There’s very little that can’t be bought through Amazon, and it appears that the online retailer is getting more serious about adding prescription drugs to its offerings. Amazon has reportedly been mulling over the possibility for at least a few years, and it’s unclear whether the company is considering a relatively moderate foray into the mail-order drug business or has an eye on a larger piece of the pharmaceutical pie, but it looks as though Amazon could be preparing to jump in with both feet. According to numerous reports last week, the company is ramping up by hiring people like Mark Lyons, a former Premera Blue Cross executive who was brought on board a couple of months ago to create an internal pharmacy benefit manager (PBM) for Amazon employees. If all goes well, that model could eventually be scaled out to compete with the likes of Express Scripts and CVS. While Amazon faces substantial regulatory hurdles before it can become a contender in this retail sector, as well as the challenge of breaking into a market where relationships between payers, PBMs and drug companies are already firmly ensconced, the e-commerce goliath has demonstrated repeatedly its knack for overcoming barriers and using innovation to carve out a place at the top. 

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CMS takes steps to change HealthCare.gov enrollment, provides checklist for state ACA waivers, issues final rule to delay bundled payment models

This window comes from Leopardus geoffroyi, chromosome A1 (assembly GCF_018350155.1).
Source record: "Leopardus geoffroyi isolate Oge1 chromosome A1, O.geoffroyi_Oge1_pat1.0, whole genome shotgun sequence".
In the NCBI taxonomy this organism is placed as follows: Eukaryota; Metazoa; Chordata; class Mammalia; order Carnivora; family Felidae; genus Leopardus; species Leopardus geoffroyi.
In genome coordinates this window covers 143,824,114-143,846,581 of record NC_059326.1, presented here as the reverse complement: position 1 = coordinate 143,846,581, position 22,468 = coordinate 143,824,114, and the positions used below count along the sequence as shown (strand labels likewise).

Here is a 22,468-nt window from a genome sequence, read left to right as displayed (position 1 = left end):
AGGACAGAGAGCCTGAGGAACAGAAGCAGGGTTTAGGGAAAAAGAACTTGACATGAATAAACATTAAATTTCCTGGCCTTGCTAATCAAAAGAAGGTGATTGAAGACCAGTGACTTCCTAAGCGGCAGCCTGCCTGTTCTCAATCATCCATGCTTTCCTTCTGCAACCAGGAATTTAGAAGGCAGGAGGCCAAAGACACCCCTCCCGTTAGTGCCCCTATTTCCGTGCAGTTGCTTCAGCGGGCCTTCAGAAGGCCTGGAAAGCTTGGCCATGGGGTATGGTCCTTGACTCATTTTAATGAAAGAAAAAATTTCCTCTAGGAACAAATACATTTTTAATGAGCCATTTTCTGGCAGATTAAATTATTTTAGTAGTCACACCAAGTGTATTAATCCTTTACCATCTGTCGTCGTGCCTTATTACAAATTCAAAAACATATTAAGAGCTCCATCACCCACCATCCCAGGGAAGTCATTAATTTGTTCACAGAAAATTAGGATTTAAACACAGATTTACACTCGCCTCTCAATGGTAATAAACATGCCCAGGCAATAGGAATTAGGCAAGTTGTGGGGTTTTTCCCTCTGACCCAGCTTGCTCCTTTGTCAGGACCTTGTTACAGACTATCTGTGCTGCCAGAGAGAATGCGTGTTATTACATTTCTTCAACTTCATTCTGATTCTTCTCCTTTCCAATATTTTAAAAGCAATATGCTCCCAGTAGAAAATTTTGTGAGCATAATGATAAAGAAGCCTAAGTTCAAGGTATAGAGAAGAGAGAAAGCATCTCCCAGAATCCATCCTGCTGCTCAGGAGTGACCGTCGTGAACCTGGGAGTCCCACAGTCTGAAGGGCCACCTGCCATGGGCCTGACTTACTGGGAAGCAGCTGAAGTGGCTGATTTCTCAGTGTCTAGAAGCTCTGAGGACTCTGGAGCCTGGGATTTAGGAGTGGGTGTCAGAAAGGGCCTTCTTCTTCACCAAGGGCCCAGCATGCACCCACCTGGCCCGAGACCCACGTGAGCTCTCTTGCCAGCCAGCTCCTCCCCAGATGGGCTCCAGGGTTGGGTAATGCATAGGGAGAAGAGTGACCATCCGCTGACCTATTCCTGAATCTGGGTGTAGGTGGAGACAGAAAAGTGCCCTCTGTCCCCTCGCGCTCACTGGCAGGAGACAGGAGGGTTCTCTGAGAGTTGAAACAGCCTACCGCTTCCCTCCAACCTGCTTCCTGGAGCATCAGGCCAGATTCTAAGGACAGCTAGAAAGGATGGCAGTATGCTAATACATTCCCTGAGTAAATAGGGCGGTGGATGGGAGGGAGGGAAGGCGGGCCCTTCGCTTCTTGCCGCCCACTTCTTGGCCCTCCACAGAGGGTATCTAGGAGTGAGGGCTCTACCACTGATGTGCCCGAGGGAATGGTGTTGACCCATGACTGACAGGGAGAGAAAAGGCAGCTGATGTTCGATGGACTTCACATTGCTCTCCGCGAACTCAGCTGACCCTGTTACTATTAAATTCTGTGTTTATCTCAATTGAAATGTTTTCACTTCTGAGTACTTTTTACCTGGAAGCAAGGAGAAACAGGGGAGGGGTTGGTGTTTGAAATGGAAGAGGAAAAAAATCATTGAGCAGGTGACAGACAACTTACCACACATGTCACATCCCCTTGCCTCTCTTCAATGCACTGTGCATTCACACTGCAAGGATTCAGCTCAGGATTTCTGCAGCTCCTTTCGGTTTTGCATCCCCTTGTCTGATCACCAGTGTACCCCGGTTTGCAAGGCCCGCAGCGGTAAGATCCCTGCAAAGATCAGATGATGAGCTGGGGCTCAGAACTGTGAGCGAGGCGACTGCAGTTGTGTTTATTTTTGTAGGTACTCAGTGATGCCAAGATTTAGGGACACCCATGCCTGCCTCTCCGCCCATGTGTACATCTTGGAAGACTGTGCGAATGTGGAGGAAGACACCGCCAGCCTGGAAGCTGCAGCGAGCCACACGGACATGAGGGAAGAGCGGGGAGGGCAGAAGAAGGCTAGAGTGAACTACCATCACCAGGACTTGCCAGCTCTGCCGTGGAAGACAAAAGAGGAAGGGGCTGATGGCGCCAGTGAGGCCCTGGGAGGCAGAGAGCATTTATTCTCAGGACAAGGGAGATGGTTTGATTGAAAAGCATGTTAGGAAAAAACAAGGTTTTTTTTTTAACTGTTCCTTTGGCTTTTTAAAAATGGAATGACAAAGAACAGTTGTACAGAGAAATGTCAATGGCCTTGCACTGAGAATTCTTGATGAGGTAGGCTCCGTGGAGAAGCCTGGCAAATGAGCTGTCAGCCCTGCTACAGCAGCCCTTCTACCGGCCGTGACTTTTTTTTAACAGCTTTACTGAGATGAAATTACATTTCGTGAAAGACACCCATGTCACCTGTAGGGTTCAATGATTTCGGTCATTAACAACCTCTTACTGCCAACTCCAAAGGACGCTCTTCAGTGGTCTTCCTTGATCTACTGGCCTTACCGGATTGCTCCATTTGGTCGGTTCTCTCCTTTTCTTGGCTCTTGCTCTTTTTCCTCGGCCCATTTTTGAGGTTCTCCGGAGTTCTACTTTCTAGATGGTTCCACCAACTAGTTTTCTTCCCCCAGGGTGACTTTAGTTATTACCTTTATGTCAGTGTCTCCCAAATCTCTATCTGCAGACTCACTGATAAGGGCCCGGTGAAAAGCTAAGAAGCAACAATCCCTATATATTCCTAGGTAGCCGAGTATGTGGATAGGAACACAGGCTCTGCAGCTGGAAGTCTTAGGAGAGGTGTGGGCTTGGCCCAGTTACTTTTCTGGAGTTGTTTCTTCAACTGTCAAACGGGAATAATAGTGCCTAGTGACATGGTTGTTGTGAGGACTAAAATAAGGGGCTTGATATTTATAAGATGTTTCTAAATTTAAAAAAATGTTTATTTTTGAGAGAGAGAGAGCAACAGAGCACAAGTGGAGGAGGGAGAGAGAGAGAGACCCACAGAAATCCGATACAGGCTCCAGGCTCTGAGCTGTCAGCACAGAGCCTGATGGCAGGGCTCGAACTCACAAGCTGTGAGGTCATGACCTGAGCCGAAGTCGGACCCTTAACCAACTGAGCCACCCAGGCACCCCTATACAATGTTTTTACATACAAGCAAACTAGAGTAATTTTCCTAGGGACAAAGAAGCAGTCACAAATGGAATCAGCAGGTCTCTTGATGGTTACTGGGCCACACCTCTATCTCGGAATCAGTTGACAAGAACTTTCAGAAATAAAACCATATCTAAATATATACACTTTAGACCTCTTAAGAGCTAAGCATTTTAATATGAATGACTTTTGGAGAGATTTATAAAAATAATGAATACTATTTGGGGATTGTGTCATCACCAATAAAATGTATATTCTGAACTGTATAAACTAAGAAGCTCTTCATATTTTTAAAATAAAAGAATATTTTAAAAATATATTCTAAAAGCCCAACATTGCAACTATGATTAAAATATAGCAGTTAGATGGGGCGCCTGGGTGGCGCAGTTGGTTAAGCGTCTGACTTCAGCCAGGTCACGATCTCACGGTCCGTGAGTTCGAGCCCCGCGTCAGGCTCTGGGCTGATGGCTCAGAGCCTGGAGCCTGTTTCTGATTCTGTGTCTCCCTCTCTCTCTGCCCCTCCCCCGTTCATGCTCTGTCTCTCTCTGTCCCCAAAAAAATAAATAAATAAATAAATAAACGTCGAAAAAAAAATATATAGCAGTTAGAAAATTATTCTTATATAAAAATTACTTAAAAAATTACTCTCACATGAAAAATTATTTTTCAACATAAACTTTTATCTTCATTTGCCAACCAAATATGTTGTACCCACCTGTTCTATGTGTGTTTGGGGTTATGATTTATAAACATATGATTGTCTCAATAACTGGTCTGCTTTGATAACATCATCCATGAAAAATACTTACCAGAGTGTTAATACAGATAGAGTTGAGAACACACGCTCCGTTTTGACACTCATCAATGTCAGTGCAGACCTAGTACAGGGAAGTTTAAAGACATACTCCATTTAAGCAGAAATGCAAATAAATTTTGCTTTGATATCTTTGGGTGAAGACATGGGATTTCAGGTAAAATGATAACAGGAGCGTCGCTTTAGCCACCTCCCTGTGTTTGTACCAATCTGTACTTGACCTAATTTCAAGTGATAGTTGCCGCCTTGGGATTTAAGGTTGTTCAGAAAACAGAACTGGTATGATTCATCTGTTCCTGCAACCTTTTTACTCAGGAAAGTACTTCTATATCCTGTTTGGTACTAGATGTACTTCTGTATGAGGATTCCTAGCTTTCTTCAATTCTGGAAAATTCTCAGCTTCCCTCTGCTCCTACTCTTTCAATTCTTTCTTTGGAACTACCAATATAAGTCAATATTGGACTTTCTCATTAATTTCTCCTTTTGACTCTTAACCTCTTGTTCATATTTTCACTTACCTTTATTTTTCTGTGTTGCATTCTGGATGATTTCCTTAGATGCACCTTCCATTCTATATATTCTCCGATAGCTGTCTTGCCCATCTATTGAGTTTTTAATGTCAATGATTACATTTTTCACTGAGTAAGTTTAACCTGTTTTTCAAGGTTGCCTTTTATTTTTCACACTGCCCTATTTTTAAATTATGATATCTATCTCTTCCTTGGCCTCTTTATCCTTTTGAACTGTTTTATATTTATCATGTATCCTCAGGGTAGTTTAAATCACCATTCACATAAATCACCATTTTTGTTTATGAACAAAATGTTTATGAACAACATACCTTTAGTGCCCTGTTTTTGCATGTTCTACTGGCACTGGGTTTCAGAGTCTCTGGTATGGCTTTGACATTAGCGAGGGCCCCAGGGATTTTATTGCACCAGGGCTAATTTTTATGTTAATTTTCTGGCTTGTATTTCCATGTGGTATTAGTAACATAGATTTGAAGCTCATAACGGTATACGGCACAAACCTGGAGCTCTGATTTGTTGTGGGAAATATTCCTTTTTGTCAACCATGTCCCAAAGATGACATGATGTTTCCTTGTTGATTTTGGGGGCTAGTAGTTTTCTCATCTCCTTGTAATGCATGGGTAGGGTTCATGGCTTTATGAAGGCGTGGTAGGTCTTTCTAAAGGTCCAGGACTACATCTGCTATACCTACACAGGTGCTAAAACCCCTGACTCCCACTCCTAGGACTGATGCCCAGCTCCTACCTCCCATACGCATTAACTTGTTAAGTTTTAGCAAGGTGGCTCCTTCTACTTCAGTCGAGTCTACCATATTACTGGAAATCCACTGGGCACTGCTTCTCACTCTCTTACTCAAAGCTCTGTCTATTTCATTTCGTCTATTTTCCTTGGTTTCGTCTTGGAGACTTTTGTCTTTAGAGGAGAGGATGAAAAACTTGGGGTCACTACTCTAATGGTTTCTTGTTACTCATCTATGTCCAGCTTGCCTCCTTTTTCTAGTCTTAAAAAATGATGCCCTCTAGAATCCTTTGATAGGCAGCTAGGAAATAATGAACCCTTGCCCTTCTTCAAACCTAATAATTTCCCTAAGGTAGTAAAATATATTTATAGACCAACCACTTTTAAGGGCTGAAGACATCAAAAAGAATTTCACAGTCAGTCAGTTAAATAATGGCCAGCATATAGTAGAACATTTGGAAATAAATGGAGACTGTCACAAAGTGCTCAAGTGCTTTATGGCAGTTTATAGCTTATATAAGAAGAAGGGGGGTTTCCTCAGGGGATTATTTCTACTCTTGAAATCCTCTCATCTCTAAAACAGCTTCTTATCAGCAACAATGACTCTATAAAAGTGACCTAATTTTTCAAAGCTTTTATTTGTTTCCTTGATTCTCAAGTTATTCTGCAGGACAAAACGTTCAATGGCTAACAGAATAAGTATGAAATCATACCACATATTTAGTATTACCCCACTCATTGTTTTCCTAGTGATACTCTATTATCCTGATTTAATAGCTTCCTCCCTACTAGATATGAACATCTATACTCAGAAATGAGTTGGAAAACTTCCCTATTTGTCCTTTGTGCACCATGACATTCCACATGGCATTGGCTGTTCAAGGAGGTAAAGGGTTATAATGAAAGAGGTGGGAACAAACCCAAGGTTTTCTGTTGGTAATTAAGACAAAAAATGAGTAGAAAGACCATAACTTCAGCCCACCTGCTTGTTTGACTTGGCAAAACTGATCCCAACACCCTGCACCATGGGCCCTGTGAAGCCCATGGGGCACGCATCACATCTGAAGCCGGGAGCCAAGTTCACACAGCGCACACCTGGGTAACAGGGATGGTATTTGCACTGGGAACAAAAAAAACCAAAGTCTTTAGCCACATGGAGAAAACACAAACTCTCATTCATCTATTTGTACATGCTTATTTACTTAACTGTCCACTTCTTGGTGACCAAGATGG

While the Senate contemplates what to do about the American Health Care Act passed by the House earlier this month, the Centers for Medicare and Medicaid Services (CMS) took steps last week that could further undermine the Affordable Care Act (ACA). On Monday, CMS proposed changes for businesses that participate in the Federally Facilitated Small Business Health Options Program (FF-SHOP). Currently, HealthCare.gov serves businesses that obtain SHOP coverage for their employees in 33 states. Under the proposal, these businesses would still use HealthCare.gov to determine their eligibility but would then have to purchase coverage through an insurance agent or broker, or directly from an insurer. CMS said low participation in the SHOP program was a driving factor behind the proposed change, but as one advocacy group pointed out, the additional step necessary to obtain coverage could further reduce participation. Similarly, on Wednesday CMS announced a “streamlined direct enrollment process” for consumers that will allow individuals to bypass HealthCare.gov and purchase ACA-approved coverage through a direct-enrollment insurance agent or broker. 

Separately, CMS released a checklist on Tuesday for states to use when applying for Section 1332 waivers. States could use the waivers to establish high-risk insurance pools or request funding for state-operated reinsurance programs. CMS Administrator Seema Verma said the waivers would “help lower premiums, stabilize the health insurance exchange and meet the unique needs of each state.” The proposed AHCA relies heavily on high-risk pools to address the cost of care for patients with pre-existing conditions. Additionally, CMS finalized a rule on delaying implementation of the mandatory cardiac care bundled payment models, along with the expansion of the Comprehensive Care for Joint Replacement (CJR) Model and the effective date for the Cardiac Rehabilitation Incentive Payment Model. The agency had issued an interim rule in March delaying the start of the cardiac programs and the CJR expansion from July 1 to Oct. 1. The final rule further delays them to Jan. 1, 2018.